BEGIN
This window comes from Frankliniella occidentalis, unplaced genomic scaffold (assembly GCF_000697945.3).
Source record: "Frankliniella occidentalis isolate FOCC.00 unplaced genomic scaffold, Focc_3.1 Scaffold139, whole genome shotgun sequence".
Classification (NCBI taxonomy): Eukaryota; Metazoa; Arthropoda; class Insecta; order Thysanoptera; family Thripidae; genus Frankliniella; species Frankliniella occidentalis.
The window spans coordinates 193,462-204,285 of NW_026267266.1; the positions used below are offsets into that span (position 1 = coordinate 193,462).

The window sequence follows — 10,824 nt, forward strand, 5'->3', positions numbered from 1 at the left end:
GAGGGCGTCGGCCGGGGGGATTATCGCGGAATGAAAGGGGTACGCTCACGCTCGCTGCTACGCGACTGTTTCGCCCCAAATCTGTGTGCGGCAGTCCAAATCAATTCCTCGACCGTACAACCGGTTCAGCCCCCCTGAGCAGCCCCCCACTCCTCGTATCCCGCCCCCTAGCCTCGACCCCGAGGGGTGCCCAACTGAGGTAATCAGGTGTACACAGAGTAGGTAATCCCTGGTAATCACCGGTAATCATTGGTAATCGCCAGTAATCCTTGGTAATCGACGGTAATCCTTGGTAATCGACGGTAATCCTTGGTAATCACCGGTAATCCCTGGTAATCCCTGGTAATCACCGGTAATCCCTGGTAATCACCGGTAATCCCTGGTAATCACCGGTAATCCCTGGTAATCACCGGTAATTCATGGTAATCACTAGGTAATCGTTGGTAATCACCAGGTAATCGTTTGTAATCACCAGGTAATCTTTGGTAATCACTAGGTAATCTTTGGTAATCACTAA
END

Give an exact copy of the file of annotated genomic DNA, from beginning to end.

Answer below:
This window comes from Frankliniella occidentalis, unplaced genomic scaffold (assembly GCF_000697945.3).
Source record: "Frankliniella occidentalis isolate FOCC.00 unplaced genomic scaffold, Focc_3.1 Scaffold139, whole genome shotgun sequence".
Classification (NCBI taxonomy): Eukaryota; Metazoa; Arthropoda; class Insecta; order Thysanoptera; family Thripidae; genus Frankliniella; species Frankliniella occidentalis.
The window spans coordinates 193,462-204,285 of NW_026267266.1; the positions used below are offsets into that span (position 1 = coordinate 193,462).

The window sequence follows — 10,824 nt, forward strand, 5'->3', positions numbered from 1 at the left end:
GAGGGCGTCGGCCGGGGGGATTATCGCGGAATGAAAGGGGTACGCTCACGCTCGCTGCTACGCGACTGTTTCGCCCCAAATCTGTGTGCGGCAGTCCAAATCAATTCCTCGACCGTACAACCGGTTCAGCCCCCCTGAGCAGCCCCCCACTCCTCGTATCCCGCCCCCTAGCCTCGACCCCGAGGGGTGCCCAACTGAGGTAATCAGGTGTACACAGAGTAGGTAATCCCTGGTAATCACCGGTAATCATTGGTAATCGCCAGTAATCCTTGGTAATCGACGGTAATCCTTGGTAATCGACGGTAATCCTTGGTAATCACCGGTAATCCCTGGTAATCCCTGGTAATCACCGGTAATCCCTGGTAATCACCGGTAATCCCTGGTAATCACCGGTAATCCCTGGTAATCACCGGTAATTCATGGTAATCACTAGGTAATCGTTGGTAATCACCAGGTAATCGTTTGTAATCACCAGGTAATCTTTGGTAATCACTAGGTAATCTTTGGTAATCACTAA